During the evening of 12 February 2001, one of the Cold Quantum Gases network partners, the atom optics group of the Laboratoire Charles Fabry de l’Institut d’Optique in Orsay, observed a BEC of He* (in the 23S1 state). The apparatus uses a cloverleaf-type magnetic trap with coils placed in re-entrant vacuum flanges. This design allows us to use a microchannel plate (MCP) 5 cm below the trap to detect the atoms after releasing them from the trap. Figure 1 shows a diagram of the apparatus.
Figure 1: Schematic diagram of the apparatus. The magnetic field coils are in red (the arrows show the direction of the currents), the MCP is the gray disc at the bottom (not to scale), and the cold atoms are in blue (also not to scale).
Figure 2: shows an example of a single-shot time-of-flight spectrum detected by the MCP is shown in the 2nd figure. The horizontal axis is the arrival time of the atoms, but the distribution closely corresponds to the spatial profile of the atoms along one of the strong axes of the trap.The red curve shows a fit to the wings of the distribution giving a temperature of 0.7 mK.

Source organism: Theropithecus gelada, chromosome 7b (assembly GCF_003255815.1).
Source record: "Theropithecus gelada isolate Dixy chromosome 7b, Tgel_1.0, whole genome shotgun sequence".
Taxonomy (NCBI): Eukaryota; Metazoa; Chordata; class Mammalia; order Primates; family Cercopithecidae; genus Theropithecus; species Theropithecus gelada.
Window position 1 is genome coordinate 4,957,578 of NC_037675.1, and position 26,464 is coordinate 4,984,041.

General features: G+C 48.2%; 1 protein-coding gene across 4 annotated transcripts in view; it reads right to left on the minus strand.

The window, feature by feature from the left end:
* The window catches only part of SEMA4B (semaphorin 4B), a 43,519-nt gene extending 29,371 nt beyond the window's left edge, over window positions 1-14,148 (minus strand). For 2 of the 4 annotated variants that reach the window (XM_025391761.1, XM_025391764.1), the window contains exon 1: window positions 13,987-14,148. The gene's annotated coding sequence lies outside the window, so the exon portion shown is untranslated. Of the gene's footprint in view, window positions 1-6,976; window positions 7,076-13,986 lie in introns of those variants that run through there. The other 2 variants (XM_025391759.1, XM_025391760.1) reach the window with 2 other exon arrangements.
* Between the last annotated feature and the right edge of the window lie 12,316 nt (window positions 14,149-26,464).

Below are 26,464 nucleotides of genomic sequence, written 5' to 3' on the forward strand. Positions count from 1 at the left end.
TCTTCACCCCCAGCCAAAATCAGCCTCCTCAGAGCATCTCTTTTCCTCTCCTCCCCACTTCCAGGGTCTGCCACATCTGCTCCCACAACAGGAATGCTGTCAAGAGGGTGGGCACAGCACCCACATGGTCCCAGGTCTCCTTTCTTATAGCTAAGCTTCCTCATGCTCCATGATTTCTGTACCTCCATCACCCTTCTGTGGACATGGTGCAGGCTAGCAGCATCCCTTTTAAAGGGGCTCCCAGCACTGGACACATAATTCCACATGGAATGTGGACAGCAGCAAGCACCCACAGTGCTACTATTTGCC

Some experimental data from the MCP are shown in the second figure.The condensate peak shown contains about 4000 atoms, but we have determined that in this experiment we only detected about 10% of the atoms in the trap. The largest condensate we have observed contained about 105 atoms.
Some people, including some of us, had been skeptical about whether BEC would be attainable with He* fearing that Penning ionization would limit the density to below that which was necessary. Our condensate lifetime however, is about 1s and this gives an upper limit of 10-13 cm3s-1 for the Penning ionization rate constant. From our data we also estimate the s-wave scattering length to be 20±10 nm.
For more details, see A. Robert et al. Sciencexpress/ www.sciencexpress.org/ 22 March 2001/ page 1/ 10.1126/science.1060622, and A. Browaeys et al. http://arXiv/abs/physics/0102068, as well as the publication by the ENS group, F. Pereira dos Santos et al., Phys. Rev. Lett., 86, 3459 (2001).
The current team members are :
Alice Robert, Olivier Sirjean, Denis Boiron, Chris Westbrook, Alain Aspect
and some of the recent ‘graduates’, who made essential contributions are :
Antoine Browaeys, Julie Poupard, Stephan Nowak.
Orsay, 9 April 2001